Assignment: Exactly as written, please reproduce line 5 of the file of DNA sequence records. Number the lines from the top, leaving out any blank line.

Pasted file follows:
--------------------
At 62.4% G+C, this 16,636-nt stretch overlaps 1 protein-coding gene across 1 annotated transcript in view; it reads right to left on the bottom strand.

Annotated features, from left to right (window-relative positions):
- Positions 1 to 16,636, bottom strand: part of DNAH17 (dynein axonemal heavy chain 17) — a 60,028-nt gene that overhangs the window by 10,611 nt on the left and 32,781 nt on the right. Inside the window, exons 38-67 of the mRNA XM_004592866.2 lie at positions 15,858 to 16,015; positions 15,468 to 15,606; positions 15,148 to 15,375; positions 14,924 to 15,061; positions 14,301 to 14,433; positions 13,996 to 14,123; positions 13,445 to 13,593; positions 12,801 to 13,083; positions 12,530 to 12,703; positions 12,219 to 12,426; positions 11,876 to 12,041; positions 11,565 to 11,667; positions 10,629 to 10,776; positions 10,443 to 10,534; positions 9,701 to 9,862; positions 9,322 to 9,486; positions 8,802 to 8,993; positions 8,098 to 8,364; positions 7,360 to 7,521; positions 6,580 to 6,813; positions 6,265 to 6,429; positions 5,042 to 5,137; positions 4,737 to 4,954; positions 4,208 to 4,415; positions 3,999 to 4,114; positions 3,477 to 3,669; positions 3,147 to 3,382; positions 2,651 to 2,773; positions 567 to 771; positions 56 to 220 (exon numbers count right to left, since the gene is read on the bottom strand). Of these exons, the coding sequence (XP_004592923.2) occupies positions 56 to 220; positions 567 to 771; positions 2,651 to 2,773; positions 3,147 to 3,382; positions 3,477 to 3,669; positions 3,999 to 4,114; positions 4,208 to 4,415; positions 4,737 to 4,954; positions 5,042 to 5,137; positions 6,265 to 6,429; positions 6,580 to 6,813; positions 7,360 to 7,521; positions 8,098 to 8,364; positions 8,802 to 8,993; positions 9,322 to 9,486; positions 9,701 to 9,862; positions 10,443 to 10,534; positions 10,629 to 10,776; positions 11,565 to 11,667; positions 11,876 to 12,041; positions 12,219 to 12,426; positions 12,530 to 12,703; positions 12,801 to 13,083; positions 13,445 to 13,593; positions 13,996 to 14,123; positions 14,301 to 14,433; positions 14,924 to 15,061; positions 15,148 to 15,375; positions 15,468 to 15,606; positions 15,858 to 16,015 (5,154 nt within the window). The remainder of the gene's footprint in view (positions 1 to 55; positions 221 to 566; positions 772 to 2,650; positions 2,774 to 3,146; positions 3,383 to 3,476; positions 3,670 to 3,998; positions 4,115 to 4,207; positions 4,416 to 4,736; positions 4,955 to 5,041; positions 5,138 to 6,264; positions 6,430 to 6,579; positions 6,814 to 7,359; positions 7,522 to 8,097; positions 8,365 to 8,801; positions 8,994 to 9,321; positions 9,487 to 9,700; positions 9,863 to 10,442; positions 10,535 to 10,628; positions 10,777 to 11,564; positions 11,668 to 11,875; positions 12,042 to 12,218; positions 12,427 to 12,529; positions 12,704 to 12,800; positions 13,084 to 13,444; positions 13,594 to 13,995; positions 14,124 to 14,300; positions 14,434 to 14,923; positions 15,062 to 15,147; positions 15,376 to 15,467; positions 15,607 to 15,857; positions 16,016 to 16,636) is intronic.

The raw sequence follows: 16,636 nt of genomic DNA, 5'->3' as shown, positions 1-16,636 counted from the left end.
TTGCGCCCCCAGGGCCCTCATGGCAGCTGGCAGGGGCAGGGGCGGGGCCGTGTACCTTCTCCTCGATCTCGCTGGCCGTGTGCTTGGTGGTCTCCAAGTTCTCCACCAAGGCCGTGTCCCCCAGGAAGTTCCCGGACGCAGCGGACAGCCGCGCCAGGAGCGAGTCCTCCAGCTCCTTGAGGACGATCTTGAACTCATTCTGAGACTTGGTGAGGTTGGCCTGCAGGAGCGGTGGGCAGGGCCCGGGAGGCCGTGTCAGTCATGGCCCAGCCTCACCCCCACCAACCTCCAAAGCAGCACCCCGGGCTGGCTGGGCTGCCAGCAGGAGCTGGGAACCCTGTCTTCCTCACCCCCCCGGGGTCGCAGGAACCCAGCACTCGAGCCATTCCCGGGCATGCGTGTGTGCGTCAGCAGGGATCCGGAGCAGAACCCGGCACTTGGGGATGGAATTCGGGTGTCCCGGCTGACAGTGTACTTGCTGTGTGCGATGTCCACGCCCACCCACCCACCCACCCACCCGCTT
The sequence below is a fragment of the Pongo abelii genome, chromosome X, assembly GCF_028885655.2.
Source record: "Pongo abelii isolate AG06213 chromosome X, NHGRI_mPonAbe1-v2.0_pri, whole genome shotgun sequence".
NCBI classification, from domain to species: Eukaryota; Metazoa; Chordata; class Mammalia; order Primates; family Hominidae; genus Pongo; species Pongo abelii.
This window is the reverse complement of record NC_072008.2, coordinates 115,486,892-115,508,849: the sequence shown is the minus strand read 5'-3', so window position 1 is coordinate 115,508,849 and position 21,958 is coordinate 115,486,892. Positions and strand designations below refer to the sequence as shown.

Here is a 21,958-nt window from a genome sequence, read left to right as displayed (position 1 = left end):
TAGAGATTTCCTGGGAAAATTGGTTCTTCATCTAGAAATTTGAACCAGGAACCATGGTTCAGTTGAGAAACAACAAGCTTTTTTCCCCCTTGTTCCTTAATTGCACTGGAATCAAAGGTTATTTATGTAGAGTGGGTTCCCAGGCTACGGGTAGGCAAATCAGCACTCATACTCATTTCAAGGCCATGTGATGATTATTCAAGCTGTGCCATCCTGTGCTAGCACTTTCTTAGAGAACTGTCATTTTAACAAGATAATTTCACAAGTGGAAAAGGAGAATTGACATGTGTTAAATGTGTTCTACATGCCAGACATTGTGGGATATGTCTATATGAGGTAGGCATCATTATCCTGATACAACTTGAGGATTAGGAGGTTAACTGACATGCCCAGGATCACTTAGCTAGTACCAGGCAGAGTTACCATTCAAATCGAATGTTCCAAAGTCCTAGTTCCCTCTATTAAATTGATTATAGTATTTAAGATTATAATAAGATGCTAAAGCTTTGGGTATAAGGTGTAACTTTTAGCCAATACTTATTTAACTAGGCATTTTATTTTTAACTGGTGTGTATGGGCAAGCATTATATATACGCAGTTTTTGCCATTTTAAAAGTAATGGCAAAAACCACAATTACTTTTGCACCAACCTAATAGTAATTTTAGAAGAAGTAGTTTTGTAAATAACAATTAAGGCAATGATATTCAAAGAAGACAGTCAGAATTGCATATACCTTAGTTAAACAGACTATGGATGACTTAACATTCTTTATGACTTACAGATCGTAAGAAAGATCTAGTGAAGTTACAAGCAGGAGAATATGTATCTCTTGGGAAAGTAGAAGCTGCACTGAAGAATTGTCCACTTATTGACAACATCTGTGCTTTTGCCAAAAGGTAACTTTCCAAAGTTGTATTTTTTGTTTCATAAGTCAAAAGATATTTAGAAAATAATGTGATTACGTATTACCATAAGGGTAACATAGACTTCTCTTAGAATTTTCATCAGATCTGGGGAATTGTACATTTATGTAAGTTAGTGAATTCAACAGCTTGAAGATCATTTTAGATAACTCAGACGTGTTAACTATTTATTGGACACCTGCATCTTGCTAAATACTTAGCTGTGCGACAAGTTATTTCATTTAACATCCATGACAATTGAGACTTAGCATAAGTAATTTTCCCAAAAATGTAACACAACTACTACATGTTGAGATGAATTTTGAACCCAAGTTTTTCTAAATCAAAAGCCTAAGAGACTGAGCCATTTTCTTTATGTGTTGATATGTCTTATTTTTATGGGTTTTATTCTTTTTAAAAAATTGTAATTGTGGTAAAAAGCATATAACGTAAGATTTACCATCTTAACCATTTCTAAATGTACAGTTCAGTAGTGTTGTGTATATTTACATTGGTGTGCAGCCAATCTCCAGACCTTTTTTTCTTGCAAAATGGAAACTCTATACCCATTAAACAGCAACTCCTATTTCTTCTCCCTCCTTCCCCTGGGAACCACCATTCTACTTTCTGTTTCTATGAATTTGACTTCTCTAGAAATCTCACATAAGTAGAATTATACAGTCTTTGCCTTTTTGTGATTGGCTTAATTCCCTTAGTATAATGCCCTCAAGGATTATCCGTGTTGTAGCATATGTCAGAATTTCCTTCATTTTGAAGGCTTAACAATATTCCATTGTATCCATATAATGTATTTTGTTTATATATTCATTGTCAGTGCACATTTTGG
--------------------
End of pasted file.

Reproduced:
TTGCGCCCCCAGGGCCCTCATGGCAGCTGGCAGGGGCAGGGGCGGGGCCGTGTACCTTCTCCTCGATCTCGCTGGCCGTGTGCTTGGTGGTCTCCAAGTTCTCCACCAAGGCCGTGTCCCCCAGGAAGTTCCCGGACGCAGCGGACAGCCGCGCCAGGAGCGAGTCCTCCAGCTCCTTGAGGACGATCTTGAACTCATTCTGAGACTTGGTGAGGTTGGCCTGCAGGAGCGGTGGGCAGGGCCCGGGAGGCCGTGTCAGTCATGGCCCAGCCTCACCCCCACCAACCTCCAAAGCAGCACCCCGGGCTGGCTGGGCTGCCAGCAGGAGCTGGGAACCCTGTCTTCCTCACCCCCCCGGGGTCGCAGGAACCCAGCACTCGAGCCATTCCCGGGCATGCGTGTGTGCGTCAGCAGGGATCCGGAGCAGAACCCGGCACTTGGGGATGGAATTCGGGTGTCCCGGCTGACAGTGTACTTGCTGTGTGCGATGTCCACGCCCACCCACCCACCCACCCACCCGCTT